What we need to do is first identify susceptible people, but at the same time, match these people with the right protective exposures and avoid the wrong exposures. Asthma is caused by a myriad of genes. Indeed, it is just subtle, little differences in those genes, that then interact with exposures, like maternal smoking. One of the most important discoveries of the last 30 years is that asthma has increased dramatically, not mainly because we are exposed to new things, but because we are not exposed to the old things. And those old things are our companions along the way - protective bacteria.
Are we too clean then?
While we developed vaccines, we also developed the idea that children and mothers have to avoid getting exposed to any bacteria or virus. By avoiding getting exposed to bad bacteria, we also decreased the exposure to good bacteria. And for the immune system to develop in in the right way, it needs to encounter bacteria and viruses and fungi, and it needs to recognize enemies from non-enemies. And that is helped by exposure. If you avoid exposure your immune system does not develop as well. We need to be exposed to the right bacteria in order to prepare ourselves for our lifetime encounters with the world.
What is the next up-and-coming research focus in airway research?
I have to say two things. The first is a new way to study the microbiome, which is what we are talking about with bacteria. During the last 20 years, the emphasis has been in studying the bacteria that inhabit our body and how they differ between persons with or without certain illnesses. Now what has to happen is, much like genomics, is studies of the microbiome are integrated with those of the epidemiology and immunology of airway disease, especially in early life. If you remember, initially, you heard everywhere the idea that once you understood the genome, you could understand life. It was delusional because we are not our genes; we are much more than our genes. And as genomics has become increasingly more a part of all biological sciences, the same thing is going to happen with the microbiome. We are going to integrate more “omics,” from genomics to proteomics to metabolomics, to all the different parts of what we are.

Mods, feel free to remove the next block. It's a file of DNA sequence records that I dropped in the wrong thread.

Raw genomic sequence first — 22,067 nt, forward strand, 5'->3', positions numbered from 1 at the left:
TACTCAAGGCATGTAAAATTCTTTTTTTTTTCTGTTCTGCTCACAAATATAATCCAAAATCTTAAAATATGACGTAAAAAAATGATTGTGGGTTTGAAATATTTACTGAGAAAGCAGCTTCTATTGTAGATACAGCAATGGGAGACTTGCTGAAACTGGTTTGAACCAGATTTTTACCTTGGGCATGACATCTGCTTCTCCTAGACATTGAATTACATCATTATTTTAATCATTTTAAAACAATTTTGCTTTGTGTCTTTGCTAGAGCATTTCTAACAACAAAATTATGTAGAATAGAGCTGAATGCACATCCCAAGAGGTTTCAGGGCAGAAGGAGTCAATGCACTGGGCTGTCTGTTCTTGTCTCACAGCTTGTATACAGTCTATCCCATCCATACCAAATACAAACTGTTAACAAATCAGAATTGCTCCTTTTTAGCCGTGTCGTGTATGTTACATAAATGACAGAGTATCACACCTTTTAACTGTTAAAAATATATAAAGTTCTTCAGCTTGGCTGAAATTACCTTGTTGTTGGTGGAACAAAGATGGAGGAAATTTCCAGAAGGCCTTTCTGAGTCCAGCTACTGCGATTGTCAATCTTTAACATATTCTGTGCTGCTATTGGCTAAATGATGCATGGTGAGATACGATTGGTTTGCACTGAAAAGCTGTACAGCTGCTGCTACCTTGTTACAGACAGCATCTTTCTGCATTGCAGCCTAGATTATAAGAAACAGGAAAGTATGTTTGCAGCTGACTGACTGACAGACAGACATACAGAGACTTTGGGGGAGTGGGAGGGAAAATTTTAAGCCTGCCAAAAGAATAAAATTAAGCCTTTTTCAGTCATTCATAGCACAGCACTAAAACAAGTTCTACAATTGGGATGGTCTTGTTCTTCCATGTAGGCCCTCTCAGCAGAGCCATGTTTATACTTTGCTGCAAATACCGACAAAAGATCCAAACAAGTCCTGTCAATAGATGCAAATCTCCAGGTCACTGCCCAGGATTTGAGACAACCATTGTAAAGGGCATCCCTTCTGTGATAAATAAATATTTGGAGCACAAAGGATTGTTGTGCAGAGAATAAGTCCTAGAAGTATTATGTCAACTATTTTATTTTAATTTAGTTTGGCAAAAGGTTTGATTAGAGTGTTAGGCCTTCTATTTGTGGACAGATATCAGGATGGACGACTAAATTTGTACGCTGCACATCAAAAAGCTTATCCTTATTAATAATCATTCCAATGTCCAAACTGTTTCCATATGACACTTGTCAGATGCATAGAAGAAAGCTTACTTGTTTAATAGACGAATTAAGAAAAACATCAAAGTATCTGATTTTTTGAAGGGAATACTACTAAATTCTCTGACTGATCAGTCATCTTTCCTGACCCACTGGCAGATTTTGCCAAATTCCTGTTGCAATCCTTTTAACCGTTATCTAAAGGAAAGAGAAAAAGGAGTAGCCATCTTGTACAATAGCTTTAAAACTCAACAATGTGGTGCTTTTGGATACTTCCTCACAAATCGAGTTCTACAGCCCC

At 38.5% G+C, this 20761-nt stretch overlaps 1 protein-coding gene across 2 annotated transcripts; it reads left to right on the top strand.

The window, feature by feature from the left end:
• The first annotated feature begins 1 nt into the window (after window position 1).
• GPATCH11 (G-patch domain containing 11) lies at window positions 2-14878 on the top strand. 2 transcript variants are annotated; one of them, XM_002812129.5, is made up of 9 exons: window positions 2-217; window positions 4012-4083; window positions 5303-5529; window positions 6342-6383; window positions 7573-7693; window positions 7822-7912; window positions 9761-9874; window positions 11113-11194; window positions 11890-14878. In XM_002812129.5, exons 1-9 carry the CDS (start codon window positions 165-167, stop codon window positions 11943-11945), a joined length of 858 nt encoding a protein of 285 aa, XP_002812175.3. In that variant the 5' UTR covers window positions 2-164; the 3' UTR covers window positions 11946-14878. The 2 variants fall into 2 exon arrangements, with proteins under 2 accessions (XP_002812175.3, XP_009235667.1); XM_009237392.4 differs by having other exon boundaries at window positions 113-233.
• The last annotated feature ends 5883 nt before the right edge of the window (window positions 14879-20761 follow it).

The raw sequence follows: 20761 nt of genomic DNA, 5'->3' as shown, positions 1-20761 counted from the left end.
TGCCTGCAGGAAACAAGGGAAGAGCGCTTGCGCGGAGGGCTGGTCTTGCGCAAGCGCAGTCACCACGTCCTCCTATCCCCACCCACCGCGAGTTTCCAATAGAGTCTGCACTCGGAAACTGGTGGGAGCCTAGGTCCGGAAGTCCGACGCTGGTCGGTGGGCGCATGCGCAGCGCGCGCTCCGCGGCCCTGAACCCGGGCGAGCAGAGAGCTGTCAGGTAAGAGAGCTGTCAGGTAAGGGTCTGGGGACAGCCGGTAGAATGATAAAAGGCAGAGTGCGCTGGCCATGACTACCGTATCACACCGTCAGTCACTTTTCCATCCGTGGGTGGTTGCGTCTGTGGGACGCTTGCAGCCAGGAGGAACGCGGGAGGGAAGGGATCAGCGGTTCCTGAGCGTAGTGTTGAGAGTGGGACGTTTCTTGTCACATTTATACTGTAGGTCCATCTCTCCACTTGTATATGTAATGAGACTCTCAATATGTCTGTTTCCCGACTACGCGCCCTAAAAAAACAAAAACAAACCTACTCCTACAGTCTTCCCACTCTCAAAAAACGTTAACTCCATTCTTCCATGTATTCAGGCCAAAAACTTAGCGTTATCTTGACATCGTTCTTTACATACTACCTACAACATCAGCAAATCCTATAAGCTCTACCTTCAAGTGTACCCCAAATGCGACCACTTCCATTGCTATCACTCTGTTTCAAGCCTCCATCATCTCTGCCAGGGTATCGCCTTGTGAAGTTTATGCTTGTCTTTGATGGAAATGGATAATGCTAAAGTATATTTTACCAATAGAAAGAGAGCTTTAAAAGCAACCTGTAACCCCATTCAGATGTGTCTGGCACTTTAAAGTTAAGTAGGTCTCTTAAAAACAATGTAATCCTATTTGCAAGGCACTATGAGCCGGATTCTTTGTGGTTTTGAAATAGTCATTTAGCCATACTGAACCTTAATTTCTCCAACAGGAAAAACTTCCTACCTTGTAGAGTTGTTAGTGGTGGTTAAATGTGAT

The other aspect may surprise you. It is artificial intelligence. As I said, I am old enough to have seen what happened with genomics - initially, people thought it's going to solve everything. People say artificial intelligence is going to solve everything, and we are going to get these robots that are going to conquer the world. Nonsense. What is going to happen with artificial intelligence is the same thing as every other technology. At the beginning of the genomic era, many people were concerned that “oh my goodness, they're going to create artificial children.” That didn't happen. I am very hopeful about artificial intelligence once that this becomes like everything else, one more tool – a very, very important one - to help science enormously. I am completely convinced that artificial intelligence is going to be the next frontier.
But these tools and their practitioners need to be put together with researchers and scholars thinking about specific human problems. Artificial intelligence is not going to solve all human problems on its own. It needs to be integrated into each of the other disciplines and used to solve the major questions that we have in each of our disciplines. Perhaps using these tools one day scientists working together in centers like ours will find the cure for asthma.